Henry James, asked why he gave his characters money, said ‘I gave them money because I want to give them as much freedom as possible.’ Now, if you remember, at the very beginning of the novel Isabel Archer doesn’t have any money, she is left the money by her uncle. And that gives her a kind of freedom she didn’t previously have. But the lesson here is that however much freedom you think you have, you haven’t really got it if your instincts are not free.
Her fortune shackles her in a different way.
I think so. Empowered by money she wants to exert her power. She wants to exert her power in what looks like a benign way, by marrying Osmond and giving him a kind of freedom he doesn’t have because he is poor. She married him for all the wrong reasons. It’s a very good example of when people act from a sense of forced principle. She’s got a picture of herself; the novel is called The Portrait of a Lady and I’ve always been very interested in that because I’m fascinated by people’s pictures of themselves. We all have pictures of ourselves and they usually do more harm than good. The picture Isabel has of herself is that she’s a lady of largesse and generosity, and to some extent that’s true, but it’s only any good being a person of largesse and generosity if you know where to put that largesse and generosity. She’s blinded by her own picture of herself as a grand patron and is unable to see who the characters around her actually are and how they’re using her. She’s dazzled by her own sense of herself as someone who can do good.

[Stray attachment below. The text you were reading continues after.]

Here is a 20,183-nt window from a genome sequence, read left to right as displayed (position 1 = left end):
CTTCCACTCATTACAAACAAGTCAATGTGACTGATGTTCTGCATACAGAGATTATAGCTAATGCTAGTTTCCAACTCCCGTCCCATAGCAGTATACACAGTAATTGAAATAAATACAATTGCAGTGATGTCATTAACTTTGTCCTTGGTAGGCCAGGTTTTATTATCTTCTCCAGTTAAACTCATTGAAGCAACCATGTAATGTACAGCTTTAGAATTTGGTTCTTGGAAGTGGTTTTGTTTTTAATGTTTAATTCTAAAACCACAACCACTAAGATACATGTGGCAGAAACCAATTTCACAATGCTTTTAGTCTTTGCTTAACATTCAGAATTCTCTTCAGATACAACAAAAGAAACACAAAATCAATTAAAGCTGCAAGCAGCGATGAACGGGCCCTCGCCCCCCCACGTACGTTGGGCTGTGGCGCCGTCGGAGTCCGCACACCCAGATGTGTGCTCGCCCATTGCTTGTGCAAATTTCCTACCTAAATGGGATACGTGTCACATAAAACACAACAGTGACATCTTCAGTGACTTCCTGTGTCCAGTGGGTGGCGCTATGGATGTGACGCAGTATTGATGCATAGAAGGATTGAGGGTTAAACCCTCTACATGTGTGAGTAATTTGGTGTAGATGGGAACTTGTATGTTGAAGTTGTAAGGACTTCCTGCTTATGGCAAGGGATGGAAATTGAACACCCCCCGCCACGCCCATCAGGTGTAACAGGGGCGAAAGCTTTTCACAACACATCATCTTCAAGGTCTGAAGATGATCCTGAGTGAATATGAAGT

In that sense, it’s very much about power—having the power to define yourself and other people.
Henry James is brilliant on power relationships—people say his books are about money and class but they’re not, they’re about power. He understood the ways in which we are all seduced by power. And here we have Isabel who believes she has a desire for freedom but whose stronger desire is, in fact, for power, the power to exert her own freedom over other people. And that is why she makes her terrible choice at the end of the book—which I find incredibly painful—when she goes back to her unhappy marriage. There’s a kind of recognition woven into the book’s final pages, a kind of penance, if you like, where again, like Pip, Isabel comes to terms with the limitations of her own picture of herself.
It’s been described as an existential novel, a portrait of consciousness and motivation, critics citing, in particular, a passage about two thirds of the way through, where Isabel meditates deep into the night about her marriage and what to do about it. A line comes to mind—’There is no cure for being alive’—from your own novel, The Other Side of You, in which we meet Elizabeth Cruikshank, a woman reminiscent of Isabel, who has lost her faith in life and love after making a drastically wrong decision. Is suffering a developmental step you can’t skip?
In a sense that line came out of my very great admiration for Henry James. His interest was in consciousness and, in his view, the purpose of being alive was to develop in consciousness, to take in more and more in a bid to perceive the world as it is, more fully, more truthfully, more honestly, and to relate to it more truthfully and more honestly. And that is inevitably a painful business because it involves elements of self-recognition which are very hard to bear. But on his terms life would be insufferable without that development. As I recall that passage, James uses images of constriction, of going into caves and narrowings. So what looked to Isabel like an opening out of life has proved to be a kind of dead end.